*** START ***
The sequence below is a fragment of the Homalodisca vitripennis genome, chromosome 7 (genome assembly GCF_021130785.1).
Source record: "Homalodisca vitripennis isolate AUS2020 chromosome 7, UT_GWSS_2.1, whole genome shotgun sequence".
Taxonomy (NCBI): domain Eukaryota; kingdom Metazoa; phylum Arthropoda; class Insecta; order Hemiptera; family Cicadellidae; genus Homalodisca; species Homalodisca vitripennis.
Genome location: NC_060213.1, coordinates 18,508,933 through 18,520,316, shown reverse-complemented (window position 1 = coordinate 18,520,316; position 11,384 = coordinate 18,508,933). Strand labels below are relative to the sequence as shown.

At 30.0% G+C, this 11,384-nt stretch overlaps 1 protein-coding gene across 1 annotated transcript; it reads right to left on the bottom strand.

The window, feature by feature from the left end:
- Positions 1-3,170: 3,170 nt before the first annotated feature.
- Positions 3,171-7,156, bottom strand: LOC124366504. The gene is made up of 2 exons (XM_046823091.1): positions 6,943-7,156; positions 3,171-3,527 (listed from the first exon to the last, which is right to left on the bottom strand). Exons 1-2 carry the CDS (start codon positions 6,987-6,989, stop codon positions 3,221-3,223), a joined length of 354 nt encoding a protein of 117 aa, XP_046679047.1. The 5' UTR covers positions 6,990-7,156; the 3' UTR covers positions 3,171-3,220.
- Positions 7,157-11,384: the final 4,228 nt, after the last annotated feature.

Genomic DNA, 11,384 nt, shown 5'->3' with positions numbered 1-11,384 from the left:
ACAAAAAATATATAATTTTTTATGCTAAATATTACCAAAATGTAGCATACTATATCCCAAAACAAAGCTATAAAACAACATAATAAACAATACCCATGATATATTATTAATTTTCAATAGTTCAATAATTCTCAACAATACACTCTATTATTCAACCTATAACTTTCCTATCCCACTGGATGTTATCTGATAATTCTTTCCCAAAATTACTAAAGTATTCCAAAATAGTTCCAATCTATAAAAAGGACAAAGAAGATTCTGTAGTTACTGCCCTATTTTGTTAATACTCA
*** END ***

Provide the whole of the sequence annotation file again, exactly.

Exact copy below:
The sequence below is a fragment of the Homalodisca vitripennis genome, chromosome 7 (genome assembly GCF_021130785.1).
Source record: "Homalodisca vitripennis isolate AUS2020 chromosome 7, UT_GWSS_2.1, whole genome shotgun sequence".
Taxonomy (NCBI): domain Eukaryota; kingdom Metazoa; phylum Arthropoda; class Insecta; order Hemiptera; family Cicadellidae; genus Homalodisca; species Homalodisca vitripennis.
Genome location: NC_060213.1, coordinates 18,508,933 through 18,520,316, shown reverse-complemented (window position 1 = coordinate 18,520,316; position 11,384 = coordinate 18,508,933). Strand labels below are relative to the sequence as shown.

At 30.0% G+C, this 11,384-nt stretch overlaps 1 protein-coding gene across 1 annotated transcript; it reads right to left on the bottom strand.

The window, feature by feature from the left end:
- Positions 1-3,170: 3,170 nt before the first annotated feature.
- Positions 3,171-7,156, bottom strand: LOC124366504. The gene is made up of 2 exons (XM_046823091.1): positions 6,943-7,156; positions 3,171-3,527 (listed from the first exon to the last, which is right to left on the bottom strand). Exons 1-2 carry the CDS (start codon positions 6,987-6,989, stop codon positions 3,221-3,223), a joined length of 354 nt encoding a protein of 117 aa, XP_046679047.1. The 5' UTR covers positions 6,990-7,156; the 3' UTR covers positions 3,171-3,220.
- Positions 7,157-11,384: the final 4,228 nt, after the last annotated feature.

Genomic DNA, 11,384 nt, shown 5'->3' with positions numbered 1-11,384 from the left:
ACAAAAAATATATAATTTTTTATGCTAAATATTACCAAAATGTAGCATACTATATCCCAAAACAAAGCTATAAAACAACATAATAAACAATACCCATGATATATTATTAATTTTCAATAGTTCAATAATTCTCAACAATACACTCTATTATTCAACCTATAACTTTCCTATCCCACTGGATGTTATCTGATAATTCTTTCCCAAAATTACTAAAGTATTCCAAAATAGTTCCAATCTATAAAAAGGACAAAGAAGATTCTGTAGTTACTGCCCTATTTTGTTAATACTCA